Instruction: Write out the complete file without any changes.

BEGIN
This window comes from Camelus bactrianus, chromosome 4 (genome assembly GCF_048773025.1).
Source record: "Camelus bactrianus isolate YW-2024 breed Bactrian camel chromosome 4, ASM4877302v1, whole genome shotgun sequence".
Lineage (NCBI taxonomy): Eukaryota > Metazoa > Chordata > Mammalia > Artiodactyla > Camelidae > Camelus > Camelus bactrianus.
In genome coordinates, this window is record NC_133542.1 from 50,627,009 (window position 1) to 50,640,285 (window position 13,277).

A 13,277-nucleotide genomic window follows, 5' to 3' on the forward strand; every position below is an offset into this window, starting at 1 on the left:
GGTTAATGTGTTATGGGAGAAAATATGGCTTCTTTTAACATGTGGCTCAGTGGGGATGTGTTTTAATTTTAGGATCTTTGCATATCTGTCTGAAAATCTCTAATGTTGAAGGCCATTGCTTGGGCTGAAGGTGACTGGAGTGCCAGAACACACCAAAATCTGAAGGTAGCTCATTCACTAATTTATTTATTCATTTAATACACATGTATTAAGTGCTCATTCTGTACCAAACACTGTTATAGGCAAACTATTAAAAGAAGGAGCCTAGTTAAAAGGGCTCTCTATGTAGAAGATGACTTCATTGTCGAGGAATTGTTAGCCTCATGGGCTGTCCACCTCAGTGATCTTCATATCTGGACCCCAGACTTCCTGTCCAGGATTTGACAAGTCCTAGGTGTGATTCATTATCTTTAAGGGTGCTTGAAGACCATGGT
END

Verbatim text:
This window comes from Camelus bactrianus, chromosome 4 (genome assembly GCF_048773025.1).
Source record: "Camelus bactrianus isolate YW-2024 breed Bactrian camel chromosome 4, ASM4877302v1, whole genome shotgun sequence".
Lineage (NCBI taxonomy): Eukaryota > Metazoa > Chordata > Mammalia > Artiodactyla > Camelidae > Camelus > Camelus bactrianus.
In genome coordinates, this window is record NC_133542.1 from 50,627,009 (window position 1) to 50,640,285 (window position 13,277).

A 13,277-nucleotide genomic window follows, 5' to 3' on the forward strand; every position below is an offset into this window, starting at 1 on the left:
GGTTAATGTGTTATGGGAGAAAATATGGCTTCTTTTAACATGTGGCTCAGTGGGGATGTGTTTTAATTTTAGGATCTTTGCATATCTGTCTGAAAATCTCTAATGTTGAAGGCCATTGCTTGGGCTGAAGGTGACTGGAGTGCCAGAACACACCAAAATCTGAAGGTAGCTCATTCACTAATTTATTTATTCATTTAATACACATGTATTAAGTGCTCATTCTGTACCAAACACTGTTATAGGCAAACTATTAAAAGAAGGAGCCTAGTTAAAAGGGCTCTCTATGTAGAAGATGACTTCATTGTCGAGGAATTGTTAGCCTCATGGGCTGTCCACCTCAGTGATCTTCATATCTGGACCCCAGACTTCCTGTCCAGGATTTGACAAGTCCTAGGTGTGATTCATTATCTTTAAGGGTGCTTGAAGACCATGGT